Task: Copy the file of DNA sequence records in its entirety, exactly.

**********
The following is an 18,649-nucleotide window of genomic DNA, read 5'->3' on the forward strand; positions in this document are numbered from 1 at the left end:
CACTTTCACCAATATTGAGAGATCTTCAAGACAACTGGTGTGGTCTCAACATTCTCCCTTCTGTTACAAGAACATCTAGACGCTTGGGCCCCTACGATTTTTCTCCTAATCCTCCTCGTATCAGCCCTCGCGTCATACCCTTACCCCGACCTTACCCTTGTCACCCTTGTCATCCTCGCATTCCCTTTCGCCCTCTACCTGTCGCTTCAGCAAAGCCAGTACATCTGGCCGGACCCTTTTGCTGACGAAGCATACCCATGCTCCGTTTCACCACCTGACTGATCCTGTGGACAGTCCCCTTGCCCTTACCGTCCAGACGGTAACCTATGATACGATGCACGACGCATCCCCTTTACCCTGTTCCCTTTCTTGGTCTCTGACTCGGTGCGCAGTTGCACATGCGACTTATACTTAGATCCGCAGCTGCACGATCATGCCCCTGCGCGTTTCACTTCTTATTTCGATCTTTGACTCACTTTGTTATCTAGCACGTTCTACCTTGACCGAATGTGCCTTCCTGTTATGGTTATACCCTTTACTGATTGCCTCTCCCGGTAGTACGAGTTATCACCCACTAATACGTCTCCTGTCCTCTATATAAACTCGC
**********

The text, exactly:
The following is an 18,649-nucleotide window of genomic DNA, read 5'->3' on the forward strand; positions in this document are numbered from 1 at the left end:
CACTTTCACCAATATTGAGAGATCTTCAAGACAACTGGTGTGGTCTCAACATTCTCCCTTCTGTTACAAGAACATCTAGACGCTTGGGCCCCTACGATTTTTCTCCTAATCCTCCTCGTATCAGCCCTCGCGTCATACCCTTACCCCGACCTTACCCTTGTCACCCTTGTCATCCTCGCATTCCCTTTCGCCCTCTACCTGTCGCTTCAGCAAAGCCAGTACATCTGGCCGGACCCTTTTGCTGACGAAGCATACCCATGCTCCGTTTCACCACCTGACTGATCCTGTGGACAGTCCCCTTGCCCTTACCGTCCAGACGGTAACCTATGATACGATGCACGACGCATCCCCTTTACCCTGTTCCCTTTCTTGGTCTCTGACTCGGTGCGCAGTTGCACATGCGACTTATACTTAGATCCGCAGCTGCACGATCATGCCCCTGCGCGTTTCACTTCTTATTTCGATCTTTGACTCACTTTGTTATCTAGCACGTTCTACCTTGACCGAATGTGCCTTCCTGTTATGGTTATACCCTTTACTGATTGCCTCTCCCGGTAGTACGAGTTATCACCCACTAATACGTCTCCTGTCCTCTATATAAACTCGC